My latest contribution to the New York Times Learning Network is a math lesson built around gathering, representing, and analyzing economic indicator data.
By getting data on Real G.D.P., personal income, corporate profits, and unemployment from official sources like the Bureau of Economic Analysis and the U.S. Department of Labor, students explore positive and negative correlations between the various economic indicators.
In addition, students can explore the relationships between graphs of quantities and their rates of change by creating and comparing graphs of percent change.
Click here to see more in Teaching.
This is a nice representation of Consumer Price Index data from the outstanding FlowingData.com:
Charting the change in prices from March 2010 to March 2011, transportation and education prices went up the most, while communication and apparel dropped a bit. A nice feature of this infographic is that it includes inflation as a benchmark; it’s easy to see here that even though food prices increased, their increase was consistent with inflation overall.
The creator of this infographic wonders why the government itself doesn’t do what FlowingData.com does: namely, why doesn’t the Bureau of Labor Statistics create simple, easy-to-understand graphics like this with its data, rather than just publishing a text file full of numbers every month?
That’s a good question, and a good opportunity to get students involved! Making data easier to understand means making data more useful, so take a look at the Bureau of Labor Statistics (http://www.bls.gov/), the Center for Disease Control (http://www.cdc.gov/), or some other government agency. Grab some public data, create some visual representations, and make the data understandable! And use FlowingData’s great work here, and elsewhere, as a guide.
Click here to see more in Statistics.
This is a comprehensive and insightful look into the NBA’s claims of financial distress from Nate Silver:
As the NBA prepares to battle the player’s union over revenue, the league has made several public claims about how they have been losing money for years.
Silver takes a deep look into those claims. He crunches the numbers and compares player revenue as a share of league revenue across the four major sports leagues; he looks at salary growth relative to league growth; and he also discusses some of the dubious accounting tricks teams and leagues use to make profits disappear!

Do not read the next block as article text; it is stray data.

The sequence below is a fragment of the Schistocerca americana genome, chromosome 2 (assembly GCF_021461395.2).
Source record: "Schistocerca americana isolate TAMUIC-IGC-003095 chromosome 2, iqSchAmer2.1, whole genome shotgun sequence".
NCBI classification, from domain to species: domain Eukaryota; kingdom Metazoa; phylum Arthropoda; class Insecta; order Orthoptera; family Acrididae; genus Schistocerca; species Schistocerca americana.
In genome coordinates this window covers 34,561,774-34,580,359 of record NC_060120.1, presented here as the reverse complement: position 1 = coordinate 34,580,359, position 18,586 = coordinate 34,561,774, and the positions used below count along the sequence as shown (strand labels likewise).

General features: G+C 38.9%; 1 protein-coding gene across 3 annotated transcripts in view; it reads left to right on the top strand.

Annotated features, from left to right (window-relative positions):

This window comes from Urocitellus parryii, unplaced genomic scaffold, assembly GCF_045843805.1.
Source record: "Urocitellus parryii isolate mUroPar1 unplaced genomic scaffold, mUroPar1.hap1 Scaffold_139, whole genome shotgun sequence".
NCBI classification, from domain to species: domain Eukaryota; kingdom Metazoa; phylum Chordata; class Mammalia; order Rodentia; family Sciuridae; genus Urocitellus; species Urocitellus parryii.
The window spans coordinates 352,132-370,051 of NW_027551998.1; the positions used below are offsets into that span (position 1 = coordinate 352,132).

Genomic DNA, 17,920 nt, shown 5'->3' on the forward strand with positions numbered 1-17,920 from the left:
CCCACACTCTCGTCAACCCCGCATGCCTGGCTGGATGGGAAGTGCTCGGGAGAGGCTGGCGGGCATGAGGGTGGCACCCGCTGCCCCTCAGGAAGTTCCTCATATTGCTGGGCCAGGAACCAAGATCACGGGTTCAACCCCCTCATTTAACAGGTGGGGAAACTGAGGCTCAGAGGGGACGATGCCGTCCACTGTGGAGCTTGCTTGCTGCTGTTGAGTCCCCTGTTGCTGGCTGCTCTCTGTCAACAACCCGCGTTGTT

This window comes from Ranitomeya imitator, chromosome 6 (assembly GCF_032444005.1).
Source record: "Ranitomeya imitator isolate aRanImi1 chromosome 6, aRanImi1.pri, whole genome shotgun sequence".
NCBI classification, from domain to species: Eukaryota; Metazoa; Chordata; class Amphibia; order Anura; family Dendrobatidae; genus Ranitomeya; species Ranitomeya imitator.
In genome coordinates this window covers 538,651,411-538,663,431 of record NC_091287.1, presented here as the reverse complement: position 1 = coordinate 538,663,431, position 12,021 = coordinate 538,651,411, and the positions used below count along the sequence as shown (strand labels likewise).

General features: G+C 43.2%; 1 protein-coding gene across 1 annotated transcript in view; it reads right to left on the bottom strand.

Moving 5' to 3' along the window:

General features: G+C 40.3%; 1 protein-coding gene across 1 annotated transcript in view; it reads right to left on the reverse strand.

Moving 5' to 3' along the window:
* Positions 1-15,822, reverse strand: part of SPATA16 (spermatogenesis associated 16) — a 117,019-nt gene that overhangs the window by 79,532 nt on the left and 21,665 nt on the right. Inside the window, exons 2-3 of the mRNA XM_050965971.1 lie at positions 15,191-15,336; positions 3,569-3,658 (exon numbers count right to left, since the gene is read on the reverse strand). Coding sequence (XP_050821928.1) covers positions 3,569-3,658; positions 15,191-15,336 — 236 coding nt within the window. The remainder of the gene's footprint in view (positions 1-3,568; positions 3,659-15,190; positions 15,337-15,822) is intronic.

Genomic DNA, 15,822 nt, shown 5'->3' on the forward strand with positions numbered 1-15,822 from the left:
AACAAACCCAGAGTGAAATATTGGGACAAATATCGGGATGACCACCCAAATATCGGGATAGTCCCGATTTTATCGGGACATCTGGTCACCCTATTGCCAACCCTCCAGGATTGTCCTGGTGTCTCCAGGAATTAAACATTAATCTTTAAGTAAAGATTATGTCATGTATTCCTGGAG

As usual from Nate Silver, this is a very interesting and readable application of mathematics and statistics. His conclusion is summed up best by a recent message from @fivethirtyeight on Twitter: “If David Stern really thinks the NBA lost $370 million last season, shouldn’t he have fired himself?”
Click here to see more in Sports.
Every year, Forbes Magazine rates the value of all the franchises in the NBA. Here is the complete list:
Surprisingly, the New York Knicks are now the most valuable team in basketball, topping the list at $655 million. Their 12% increase in value since last year certainly has something to do with the impact of Amar’e Stoudemire, who has raised both the team’s competitiveness and marketability. The fact that the Knicks carry no debt probably plays a part in their high valuation as well.
It appears as though the Knicks’ signing of Stoudemire last year to a 5-year, $100 million contract was a good move after all, despite my strong belief that it was a mistake.
It’s no surprise that LeBron James’ decision had serious financial ramifcations for both teams involved. The value of the Miami Heat rose 17% to $425 million. That’s an increase of nearly $60 million. The value of the Cleveland Cavaliers dropped 26% to $355 million, a decrease of nearly $130 million.
One might wonder where that extra $70 million in value went!
Click here to see more in Sports.
In a past post, I wondered how a local museum theater could make money showing movies to limited audiences. Well, here is a step in wrong direction, business-wise, anyway: the $0.00 ticket.
All kidding aside, Free Fridays are a great way to get people into the museums, and it’s probably pretty good for business overall. The MoMA was packed with people, and the gift shop–and it’s $40 photobooks and $23 T-shirts–was equally occupied. An interesting question is then “How much does the museum make on each $0.00 ticket?”
An uninteresting question is “why didn’t the security guard just let me in without a ticket, instead of demanding that I go grab two from a big pile on the front desk and then not collect the tickets from me anyway?”
It was enough to make me consider asking for my money back.
Click here to see more in Appreciation.